March 21, 2009
by Henry Neondo,
Government of Malawi Friday launched two new drought tolerant
varieties in Balaka District, developed through joint efforts by
Malawi’s Ministry of Agriculture and Food Security and the
International Maize and Wheat
Improvement Center (CIMMYT).
One of the varieties, an early maturing and dwarf variety with
good pounding qualities will be included in the country’s
national agricultural input subsidy program – credited with
being the force behind the nation’s food self-sufficiency and
The varieties will help farmers to increase and stabilize maize
production, safeguarding their livelihoods, food security, and
economic development despite rising food and fuel prices and
climate change effects.
The varieties – ZM 309 and ZM 523 – were developed for
drought-prone areas with infertile soils in eastern and southern
Africa . They are also resistant to maize streak virus, gray
leaf spot, and other diseases.
The new varieties were launched yesterday (20 March 2009) by Dr.
Andrew Daudi, the Permanent Secretary in the Ministry of
Agriculture and Food Security at a field day in Balaka District
– one of the target areas.
Maize is the most important cereal in Malawi, accounting for 70
percent of all the area planted to grain crops.
In Malawi, as in most of sub-Saharan Africa, it is the most
important staple food crop – integral to food security, and the
nationals typically say "when there is no maize, there is no
The annual per capita maize consumption of in Malawi is 300
kilos: the largest in the world. Maize production is mostly
rainfed and threatened by frequent periods of poor rainfall.
Climate change experts are predicting more frequent and severe
droughts for the region with an estimated annual decline of 0.4
percent in maize productivity.
Malawi's Chitedze Research Station developed the varieties using
seed and technical support from the Mexico-based International
Maize and Wheat Improvement Center (CIMMYT, by its Spanish
acronym), through the center's "Drought Tolerant Maize for
Africa (DTMA)" project .
The varieties were tested in farmers’ fields and approved for
release by Malawi's Agricultural Technology Clearing Committee.
“The farmers liked ZM 309 because of its early maturity," says
Kesbell Kaonga, who heads the Maize Program at Chitedze Research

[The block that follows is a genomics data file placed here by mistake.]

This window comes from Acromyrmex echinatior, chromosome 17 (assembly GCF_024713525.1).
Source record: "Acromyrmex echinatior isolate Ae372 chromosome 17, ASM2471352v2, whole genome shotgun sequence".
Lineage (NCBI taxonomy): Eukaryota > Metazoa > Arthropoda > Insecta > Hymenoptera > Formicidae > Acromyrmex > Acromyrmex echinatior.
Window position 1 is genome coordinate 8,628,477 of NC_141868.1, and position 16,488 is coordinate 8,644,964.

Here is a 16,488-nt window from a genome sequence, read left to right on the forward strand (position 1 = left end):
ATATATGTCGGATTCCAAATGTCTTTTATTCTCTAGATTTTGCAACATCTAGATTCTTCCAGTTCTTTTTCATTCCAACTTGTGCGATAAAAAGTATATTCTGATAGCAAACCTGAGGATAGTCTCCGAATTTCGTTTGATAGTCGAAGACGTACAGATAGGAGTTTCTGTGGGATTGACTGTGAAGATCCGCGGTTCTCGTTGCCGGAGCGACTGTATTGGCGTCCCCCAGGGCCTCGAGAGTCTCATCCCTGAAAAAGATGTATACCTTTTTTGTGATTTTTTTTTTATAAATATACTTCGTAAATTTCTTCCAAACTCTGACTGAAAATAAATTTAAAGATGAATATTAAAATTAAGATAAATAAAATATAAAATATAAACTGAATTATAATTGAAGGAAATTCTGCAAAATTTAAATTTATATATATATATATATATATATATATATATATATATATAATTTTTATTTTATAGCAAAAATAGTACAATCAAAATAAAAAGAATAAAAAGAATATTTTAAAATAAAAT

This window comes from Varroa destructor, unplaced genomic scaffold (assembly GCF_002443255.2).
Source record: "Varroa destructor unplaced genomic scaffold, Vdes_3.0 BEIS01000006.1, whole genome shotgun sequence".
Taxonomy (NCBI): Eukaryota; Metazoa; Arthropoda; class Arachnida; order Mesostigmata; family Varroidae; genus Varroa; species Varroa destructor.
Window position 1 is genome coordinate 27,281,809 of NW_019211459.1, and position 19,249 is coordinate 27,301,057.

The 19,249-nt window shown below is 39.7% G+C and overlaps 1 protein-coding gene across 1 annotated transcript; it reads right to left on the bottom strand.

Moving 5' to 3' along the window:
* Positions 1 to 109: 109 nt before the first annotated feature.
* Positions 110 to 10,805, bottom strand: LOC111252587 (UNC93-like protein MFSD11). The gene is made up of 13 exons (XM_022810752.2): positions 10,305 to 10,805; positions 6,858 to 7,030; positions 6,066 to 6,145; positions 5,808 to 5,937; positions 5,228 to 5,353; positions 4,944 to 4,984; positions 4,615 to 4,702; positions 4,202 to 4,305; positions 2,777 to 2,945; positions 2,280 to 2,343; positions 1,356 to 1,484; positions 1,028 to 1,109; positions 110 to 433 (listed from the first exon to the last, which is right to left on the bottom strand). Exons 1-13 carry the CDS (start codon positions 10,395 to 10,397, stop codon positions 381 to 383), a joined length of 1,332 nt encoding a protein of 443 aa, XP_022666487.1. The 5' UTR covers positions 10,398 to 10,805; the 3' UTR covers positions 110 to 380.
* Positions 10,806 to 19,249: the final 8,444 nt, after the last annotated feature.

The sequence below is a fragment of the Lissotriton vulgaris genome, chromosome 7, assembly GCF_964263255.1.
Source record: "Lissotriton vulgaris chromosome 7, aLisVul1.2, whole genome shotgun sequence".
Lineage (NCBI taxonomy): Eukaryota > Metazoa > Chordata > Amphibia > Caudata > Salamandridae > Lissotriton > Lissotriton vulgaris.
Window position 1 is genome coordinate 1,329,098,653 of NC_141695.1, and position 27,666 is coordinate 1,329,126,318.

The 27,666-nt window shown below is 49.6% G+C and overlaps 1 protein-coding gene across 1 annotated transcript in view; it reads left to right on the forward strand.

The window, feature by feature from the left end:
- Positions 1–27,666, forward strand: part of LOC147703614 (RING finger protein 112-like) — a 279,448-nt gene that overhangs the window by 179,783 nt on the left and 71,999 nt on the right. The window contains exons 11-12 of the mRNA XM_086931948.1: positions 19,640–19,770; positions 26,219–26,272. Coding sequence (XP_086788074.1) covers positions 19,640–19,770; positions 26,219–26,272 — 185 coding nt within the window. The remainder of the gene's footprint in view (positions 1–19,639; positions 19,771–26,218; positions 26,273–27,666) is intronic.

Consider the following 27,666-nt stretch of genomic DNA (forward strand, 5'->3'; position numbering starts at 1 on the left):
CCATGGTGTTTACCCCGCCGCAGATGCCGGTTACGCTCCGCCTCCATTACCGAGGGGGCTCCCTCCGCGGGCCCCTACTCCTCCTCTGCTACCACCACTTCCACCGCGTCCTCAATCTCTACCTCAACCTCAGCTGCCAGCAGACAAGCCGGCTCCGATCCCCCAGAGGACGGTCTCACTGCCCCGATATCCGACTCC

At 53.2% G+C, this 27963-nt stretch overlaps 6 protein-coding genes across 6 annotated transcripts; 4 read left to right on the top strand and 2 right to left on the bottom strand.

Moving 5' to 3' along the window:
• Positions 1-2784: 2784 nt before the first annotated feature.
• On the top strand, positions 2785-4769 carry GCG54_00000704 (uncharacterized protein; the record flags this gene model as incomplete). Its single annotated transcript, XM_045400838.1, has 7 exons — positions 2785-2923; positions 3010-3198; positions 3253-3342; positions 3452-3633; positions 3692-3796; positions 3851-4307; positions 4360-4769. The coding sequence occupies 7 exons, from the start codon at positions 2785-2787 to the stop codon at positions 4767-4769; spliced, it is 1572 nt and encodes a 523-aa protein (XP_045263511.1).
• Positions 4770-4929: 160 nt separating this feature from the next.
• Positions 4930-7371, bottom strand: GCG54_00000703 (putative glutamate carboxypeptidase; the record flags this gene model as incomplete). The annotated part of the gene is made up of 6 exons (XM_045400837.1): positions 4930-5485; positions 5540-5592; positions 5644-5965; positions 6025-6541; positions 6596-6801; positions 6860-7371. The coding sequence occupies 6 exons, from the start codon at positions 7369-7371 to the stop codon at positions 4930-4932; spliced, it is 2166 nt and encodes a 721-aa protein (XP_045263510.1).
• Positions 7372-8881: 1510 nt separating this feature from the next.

Station in Lilongwe. "In fact, farmers compare the yield of both
varieties to some commercial hybrids available on the market.”
ZM 309 has a potential yield of 5 tons per hectare; while that
of ZM 523 is 6 tons per hectare. Both are open pollinated
varieties (OPV), meaning that farmers can save and re-use the
seed optimally for up to 3 subsequent seasons; compared to
hybrids which typically yield more than OPVs in the first season
but cannot be recycled as they have a steeper decline in
Dr Andrew Daudi, said: “We are grateful to CIMMYT for technical,
financial and scientific support in developing these new
varieties that are suitable for the drought prone areas and will
help the people of Malawi to alleviate poverty and hunger and
cope with climate change; which these days is becoming a
reality. These varieties are drought tolerant, high yielding and
resistant to diseases.”
He said farmers have embraced these new varieties and have even
given them local names, meaning that they appreciate them,
especially ZM 309, which is early maturing, resistant to leafy
diseases and are dwarf – even children can harvest them. “ZM 309
is going to be included in the national subsidy program next
These developments come at a time when Malawi is being looked to
as an African success story due to its food self-sufficiency. It
is also now a net exporter of maize to the region.
According to Wilfred Mwangi, Program Leader, Drought Tolerant
Maize for Africa Project, the CIMMYT-Malawi projects will
provide important lessonf to the rest of Africa.
This success is owed to the country’s agricultural input subsidy
program, initiated by the government in 2005 after Malawi
experienced one of its worst harvests in years.
Farmers are supplied with improved maize seed and fertilizer at
subsidized prices and can choose either hybrid or OPV seed.
Use of improved maize seed and fertilizer has been responsible
for the remarkable increase in agricultural productivity and
associated bumper maize harvests, dubbed Malawi’s Green
Revolution. Farmers are free to choose any suitable seed and
with the encouraging preliminary results of ZM 309 and ZM 523
trials with farmers, it is only a matter of time before they
will be demanding seed of these new varieties.
The DTMA Project is implementing an Innovation Learning Platform
(ILeP) to address these challenges.
Currently being piloted in Malawi’s Balaka District and led by
the Ministry of Agriculture and Food Security, with support from
CIMMYT, the ILeP is a multi-stakeholder partnership that aims to
ensure that smallholder farmers have access to agro-inputs,
drought tolerant maize varieties, credit facilities and output
markets to increase food security and improve productivity.
Through the ILeP seed companies, agro-dealers and
micro-financial institutions will benefit by marketing their
products to farmers. It involves researchers, extension agents,
seed producers, agro-dealers, grain marketing companies,
non-governmental organizations and micro-financial institutions.
Says Wilfred Mwangi, DTMA Project Leader: “We are grateful for
the support that the ILeP has received from the Malawi
government and encouraged by the progress made in bringing
drought tolerant maize varieties closer to farmers.”
“CIMMYT has been working with Malawian scientists to develop
maize varieties that can cope with climate change and to because
maize is life we want to make a difference in the lives of